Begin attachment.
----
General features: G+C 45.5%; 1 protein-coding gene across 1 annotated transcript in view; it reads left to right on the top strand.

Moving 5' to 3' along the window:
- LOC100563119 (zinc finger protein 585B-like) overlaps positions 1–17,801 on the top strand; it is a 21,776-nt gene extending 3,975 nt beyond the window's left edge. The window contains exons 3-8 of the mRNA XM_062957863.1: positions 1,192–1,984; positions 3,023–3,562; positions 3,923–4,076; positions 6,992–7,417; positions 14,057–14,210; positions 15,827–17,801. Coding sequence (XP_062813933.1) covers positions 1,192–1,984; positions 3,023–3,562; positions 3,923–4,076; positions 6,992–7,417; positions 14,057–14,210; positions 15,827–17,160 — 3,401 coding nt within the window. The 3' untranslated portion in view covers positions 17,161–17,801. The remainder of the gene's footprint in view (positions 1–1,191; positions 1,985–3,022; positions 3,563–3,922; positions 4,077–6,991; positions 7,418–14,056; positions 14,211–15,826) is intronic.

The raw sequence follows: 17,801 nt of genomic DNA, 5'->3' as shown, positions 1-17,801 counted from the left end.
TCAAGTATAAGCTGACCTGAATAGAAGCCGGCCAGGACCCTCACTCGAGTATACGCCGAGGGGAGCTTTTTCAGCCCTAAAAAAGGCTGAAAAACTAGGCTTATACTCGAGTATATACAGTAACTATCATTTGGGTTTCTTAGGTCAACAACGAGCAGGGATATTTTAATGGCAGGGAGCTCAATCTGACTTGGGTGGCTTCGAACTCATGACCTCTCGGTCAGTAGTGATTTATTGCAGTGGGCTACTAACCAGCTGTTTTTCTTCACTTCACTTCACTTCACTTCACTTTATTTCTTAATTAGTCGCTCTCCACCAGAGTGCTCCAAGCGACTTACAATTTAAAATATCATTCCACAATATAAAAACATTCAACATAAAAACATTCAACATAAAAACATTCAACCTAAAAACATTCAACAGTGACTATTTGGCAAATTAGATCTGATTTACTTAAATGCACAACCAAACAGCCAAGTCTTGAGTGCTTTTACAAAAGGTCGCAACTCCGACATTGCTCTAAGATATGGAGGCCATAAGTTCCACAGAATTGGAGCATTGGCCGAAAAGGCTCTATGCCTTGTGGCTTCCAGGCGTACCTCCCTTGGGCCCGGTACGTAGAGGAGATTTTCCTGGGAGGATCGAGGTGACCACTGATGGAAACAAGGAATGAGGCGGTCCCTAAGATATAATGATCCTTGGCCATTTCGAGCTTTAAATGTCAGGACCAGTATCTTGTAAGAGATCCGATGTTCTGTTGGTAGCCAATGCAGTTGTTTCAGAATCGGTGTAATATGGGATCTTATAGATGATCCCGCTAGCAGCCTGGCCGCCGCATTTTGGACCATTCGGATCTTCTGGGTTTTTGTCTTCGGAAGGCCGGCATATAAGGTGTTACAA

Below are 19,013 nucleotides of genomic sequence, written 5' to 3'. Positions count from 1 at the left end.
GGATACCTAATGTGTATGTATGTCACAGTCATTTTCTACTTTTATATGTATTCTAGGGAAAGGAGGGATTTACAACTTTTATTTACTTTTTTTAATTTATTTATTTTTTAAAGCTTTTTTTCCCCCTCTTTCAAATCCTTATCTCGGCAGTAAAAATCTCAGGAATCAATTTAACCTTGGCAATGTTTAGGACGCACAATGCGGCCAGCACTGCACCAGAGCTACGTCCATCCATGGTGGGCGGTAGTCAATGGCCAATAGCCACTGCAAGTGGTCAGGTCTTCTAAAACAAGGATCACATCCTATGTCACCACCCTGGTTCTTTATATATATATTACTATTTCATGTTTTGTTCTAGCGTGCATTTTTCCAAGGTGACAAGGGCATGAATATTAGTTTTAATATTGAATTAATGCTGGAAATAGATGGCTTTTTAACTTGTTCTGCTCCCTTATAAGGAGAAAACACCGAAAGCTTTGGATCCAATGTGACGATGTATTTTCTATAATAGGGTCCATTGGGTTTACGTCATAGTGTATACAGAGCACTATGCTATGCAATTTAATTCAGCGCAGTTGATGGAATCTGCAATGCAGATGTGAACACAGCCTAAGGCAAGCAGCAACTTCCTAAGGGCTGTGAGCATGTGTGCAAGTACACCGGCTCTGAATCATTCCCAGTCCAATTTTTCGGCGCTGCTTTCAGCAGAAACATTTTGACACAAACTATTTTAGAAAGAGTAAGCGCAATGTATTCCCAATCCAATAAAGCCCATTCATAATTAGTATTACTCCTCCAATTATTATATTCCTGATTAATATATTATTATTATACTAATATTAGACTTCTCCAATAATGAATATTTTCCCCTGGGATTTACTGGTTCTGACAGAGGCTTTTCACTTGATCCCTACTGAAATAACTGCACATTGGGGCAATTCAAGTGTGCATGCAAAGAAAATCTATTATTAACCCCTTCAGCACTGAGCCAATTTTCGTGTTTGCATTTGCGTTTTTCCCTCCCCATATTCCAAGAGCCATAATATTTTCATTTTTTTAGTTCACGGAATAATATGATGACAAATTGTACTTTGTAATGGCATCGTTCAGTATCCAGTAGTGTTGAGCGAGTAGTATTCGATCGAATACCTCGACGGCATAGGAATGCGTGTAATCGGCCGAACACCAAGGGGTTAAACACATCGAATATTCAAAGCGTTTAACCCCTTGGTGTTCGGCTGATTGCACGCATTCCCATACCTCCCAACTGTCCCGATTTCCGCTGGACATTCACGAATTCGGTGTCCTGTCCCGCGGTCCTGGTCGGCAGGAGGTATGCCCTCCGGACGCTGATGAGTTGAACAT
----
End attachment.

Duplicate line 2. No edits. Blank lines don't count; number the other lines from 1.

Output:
Moving 5' to 3' along the window: